Citizen excursion within the Evolving Regions project

The idea of a climate impact walk for citizens was developed in the workshops on climate resilient urban and settlement design (Klimaresiliente Stadt- und Siedlungsgestaltung) within the Evolving Regions project. The aim is to inform interested citizens in the district of Minden-Lübbecke about the project and to make it possible to experience climate change adaptation in everyday life. Without further ado, the climate protection management of the Minden-Lübbecke district administration decided to initiate a climate impact walk together with the energy consulting of the NRW consumer center in Minden.

Climate Impact Walk in the Botanical Garden in Minden
(Source: Own recording, Minden-Lübbecke district)

For the district of Minden-Lübbecke, a temperature increase of the near-surface air temperature of 0.3°C to 4.8°C is predicted by the end of the 21st century – depending on the scenario – in relation to the reference period 1971 to 2000 (cf. Helmholtz-Zentrum Hereon, Climate Service Center Germany). Extreme weather events are becoming more frequent and more intense as a result of climate change. In addition to greenhouse gas reduction measures, it is important to adapt to the consequences of climate change in the best possible way.

Climate Impact Walks were held in Minden on two Thursdays (July 29, 2021 and August 5, 2021). Together, they walked a route with stops in the botanical garden, in a new development area, and in a parking lot. During the walk, participants conducted small experiments. Infrared measuring devices were used to record the surface temperatures of various surfaces. Sealed, dark areas were found to have higher temperatures than light or vegetated sections. From this, direct conclusions could be drawn for the climate-resilient design of the residential environment. Bright surfaces have a higher albedo (a higher reflectivity) than dark surfaces, which absorb radiation. Therefore, the design should use the lightest possible materials. Plants cool the air through the effect of evaporative cooling. The same applies to water surfaces in the city, which citizens found out by taking measurements when passing a pond in the green area. Heavy rain events were also a topic. Through a simple experiment in which two participants poured out a liter of water at the same time, it became clear that when water is poured onto a forest floor, it percolates immediately, whereas on sealed surfaces, surface runoff occurs and follows the slope.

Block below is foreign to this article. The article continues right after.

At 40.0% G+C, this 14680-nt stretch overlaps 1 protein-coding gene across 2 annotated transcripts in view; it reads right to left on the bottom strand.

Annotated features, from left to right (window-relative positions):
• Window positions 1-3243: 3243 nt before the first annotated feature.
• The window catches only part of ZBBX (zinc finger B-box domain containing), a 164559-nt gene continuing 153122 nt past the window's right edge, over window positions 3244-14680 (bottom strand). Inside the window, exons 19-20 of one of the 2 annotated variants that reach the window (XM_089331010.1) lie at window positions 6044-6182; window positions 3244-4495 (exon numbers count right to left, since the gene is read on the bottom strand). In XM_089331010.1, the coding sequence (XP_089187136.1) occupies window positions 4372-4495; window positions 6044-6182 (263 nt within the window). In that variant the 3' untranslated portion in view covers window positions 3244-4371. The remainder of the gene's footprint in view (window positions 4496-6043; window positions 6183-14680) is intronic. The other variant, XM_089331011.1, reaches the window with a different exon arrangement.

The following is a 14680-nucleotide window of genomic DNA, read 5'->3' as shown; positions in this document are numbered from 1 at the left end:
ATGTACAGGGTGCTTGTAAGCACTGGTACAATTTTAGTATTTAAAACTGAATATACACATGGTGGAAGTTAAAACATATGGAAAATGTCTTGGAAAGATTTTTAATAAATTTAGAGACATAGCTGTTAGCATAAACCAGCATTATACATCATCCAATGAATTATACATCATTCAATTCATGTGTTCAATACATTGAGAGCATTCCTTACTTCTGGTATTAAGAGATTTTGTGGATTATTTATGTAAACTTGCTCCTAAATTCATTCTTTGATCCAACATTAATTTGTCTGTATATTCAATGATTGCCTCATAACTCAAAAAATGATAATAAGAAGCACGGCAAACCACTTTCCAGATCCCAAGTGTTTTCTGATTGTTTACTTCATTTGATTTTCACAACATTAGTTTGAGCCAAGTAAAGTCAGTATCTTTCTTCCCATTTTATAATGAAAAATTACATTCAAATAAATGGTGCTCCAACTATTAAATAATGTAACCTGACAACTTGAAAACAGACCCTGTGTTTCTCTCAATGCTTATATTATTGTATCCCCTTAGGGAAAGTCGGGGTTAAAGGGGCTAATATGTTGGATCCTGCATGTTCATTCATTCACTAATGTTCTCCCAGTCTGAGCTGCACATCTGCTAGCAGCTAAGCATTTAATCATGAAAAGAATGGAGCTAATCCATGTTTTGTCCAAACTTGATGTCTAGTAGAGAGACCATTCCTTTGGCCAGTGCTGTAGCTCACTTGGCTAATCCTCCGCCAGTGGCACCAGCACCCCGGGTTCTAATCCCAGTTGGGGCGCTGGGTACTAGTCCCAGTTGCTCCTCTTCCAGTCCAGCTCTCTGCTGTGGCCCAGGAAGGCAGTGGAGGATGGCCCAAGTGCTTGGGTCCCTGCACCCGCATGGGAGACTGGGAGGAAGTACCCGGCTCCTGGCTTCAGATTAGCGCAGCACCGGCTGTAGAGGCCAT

The thermal imaging camera uses the example of the herb bed to show how the different areas heat up (Source: Own recording, Minden-Lübbecke district)

In the residential area, there was discussion about building insulation and green roof and façade options. The county currently provides funding for this purpose for residential and commercial properties:

The climate impact walk was a great success and can be implemented as part of Evolving Regions on a wide variety of topics and for different target groups. Cooperation with schools and/or universities is being considered, for example.